We all have a dream dog, that dog we envision in our lives. Maybe it is based on a dog we had growing up, or a dog we saw in the movies. Or a dog we once met and loved – but it is there in your mind and you hope someday you will meet and you will have that amazing bond and everything will just be perfect.
I grew up with a German Shepherd, my first dog as an adult was a German Shepherd mix, and until Shadow the Ultimate Elkhound all my dogs were part German Shepherd. While I admit to having a few dream dogs when it comes to different breeds, I have always wanted to have another German Shepherd in my life. But more importantly I dream of a dog that can work with me, and compete with me, and snuggle with me, and join us in the Adirondacks, and help evaluate other dogs, and welcome foster dogs in the home, and just be, well, perfect. So when I met a 3 year old German Shepherd named Savannah, who liked to swim, who lived with kids, who liked other dogs, and was sweet and smart and beautiful, I had hopes my perfect dog arrived.
So we brought her home. In anticipation I stocked up on treats, I got some new toys, I brought out the biggest dog bed we had, and I dreamed. I saw us winning ribbons, I saw us walking in the woods, I saw us running errands and meeting dogs and working together every day. And she arrived and she was wonderful, she was smart, she walked like a dream, she learned so fast, and she was so, so sweet. But things were not easy.
The cats rebelled, Tabby was overwhelmed, and Savannah was frustrated that Tabby would not play. Savannah had gotten used to a canine playmate, and in our house no one would join in her games, so she started looking for things to do. I was happy to offer scent games, puzzle toys, walks and rounds of fetch, but, what Savannah wanted to do most was find the demon that haunted our home. You see, there was a demon that lived under the coffee table and would come out and hiss at her, sometimes it would even swat at her, and oh, how awesome it was when it ran. We tried to convince her that it was in fact one of the cats, the cat she had even sat next to and interacted with even, but, no, she did not believe us, we were wrong, there was a demon in the home and we needed to be protected. And the demon was not just under the coffee table, sometimes it was under the chair, or the dining room table, once it was near the dryer – Savannah was bound and determined to find it. She would pace and circle and sniff and search and when she found it she would bark until it made fun noises and ran, and that was so much more fun then anything I could offer her to do.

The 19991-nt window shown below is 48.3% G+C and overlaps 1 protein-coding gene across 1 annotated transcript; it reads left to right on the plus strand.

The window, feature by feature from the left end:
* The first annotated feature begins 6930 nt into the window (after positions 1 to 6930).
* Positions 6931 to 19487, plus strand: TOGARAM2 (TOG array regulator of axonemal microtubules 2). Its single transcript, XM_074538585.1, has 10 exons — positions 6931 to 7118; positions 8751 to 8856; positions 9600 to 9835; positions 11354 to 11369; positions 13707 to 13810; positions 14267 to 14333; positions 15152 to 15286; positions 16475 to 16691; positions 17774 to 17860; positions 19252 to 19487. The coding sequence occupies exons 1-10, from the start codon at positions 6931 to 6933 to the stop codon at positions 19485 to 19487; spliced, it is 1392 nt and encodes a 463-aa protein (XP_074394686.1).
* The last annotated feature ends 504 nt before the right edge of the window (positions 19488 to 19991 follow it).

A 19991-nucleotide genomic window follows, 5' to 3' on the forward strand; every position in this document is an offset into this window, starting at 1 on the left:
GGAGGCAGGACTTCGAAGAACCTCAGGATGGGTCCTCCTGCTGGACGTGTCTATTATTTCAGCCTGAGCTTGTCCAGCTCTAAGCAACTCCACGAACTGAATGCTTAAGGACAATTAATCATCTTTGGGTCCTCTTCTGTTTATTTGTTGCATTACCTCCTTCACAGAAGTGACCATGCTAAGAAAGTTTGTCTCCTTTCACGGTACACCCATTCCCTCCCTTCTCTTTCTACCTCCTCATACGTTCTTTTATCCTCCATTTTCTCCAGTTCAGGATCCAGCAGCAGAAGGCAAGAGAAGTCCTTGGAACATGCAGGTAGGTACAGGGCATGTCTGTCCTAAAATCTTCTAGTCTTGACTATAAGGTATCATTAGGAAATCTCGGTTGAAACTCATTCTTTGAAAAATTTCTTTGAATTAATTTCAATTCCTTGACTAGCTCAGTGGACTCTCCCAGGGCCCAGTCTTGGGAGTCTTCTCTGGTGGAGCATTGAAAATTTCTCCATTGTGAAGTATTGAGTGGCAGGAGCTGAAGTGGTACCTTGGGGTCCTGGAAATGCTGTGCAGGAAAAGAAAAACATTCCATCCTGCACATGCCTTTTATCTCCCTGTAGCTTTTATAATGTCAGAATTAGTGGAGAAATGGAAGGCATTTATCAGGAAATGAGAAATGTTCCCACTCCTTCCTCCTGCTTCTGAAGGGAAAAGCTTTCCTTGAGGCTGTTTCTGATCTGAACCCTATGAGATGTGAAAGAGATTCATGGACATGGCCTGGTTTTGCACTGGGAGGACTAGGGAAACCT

Still we tried, we redirected, we rewarded her for calm behavior around the cats, we gave her a lot to do, we managed the cats and we managed the dogs and we had ups and we had downs. It was not hopeless, but it also was not easy, and I started to get tired. Five nights in I came home, sat down and started at this gorgeous girl who could do oh so much, and I re-examined my dream. While Savannah was a perfect dog, we were not a perfect fit, and I asked myself if it was fair to her to keep trying to make it work?
Savannah was not at risk, Savannah was not a hard dog to find a home for. She was young, pretty, sweet and healthy, and she also had been perfectly happy in her foster home with a young active male dog to play with, and most importantly, no cats! I could work to make her happy, but was it fair to her when there was a home where she just was happy without the work? I could force the fit, or I could graciously accept she was not the dog we were meant to have.
And so we parted, I said good-bye to my perfect dog, and her foster home said hello once again to theirs. Because they have realized that while they thought she wanted more, it seemed like what she really wanted was them, and so she is staying with them.
Meanwhile I have opened my home to another foster dog. And do not think I do not recognize the irony in the fact that a min pin with neurological issues, shaky house training skills and fear of the leash walked in and was a perfect fit with my crew. Sigh. I fear we are not destined for normal, and I would not have it any other way.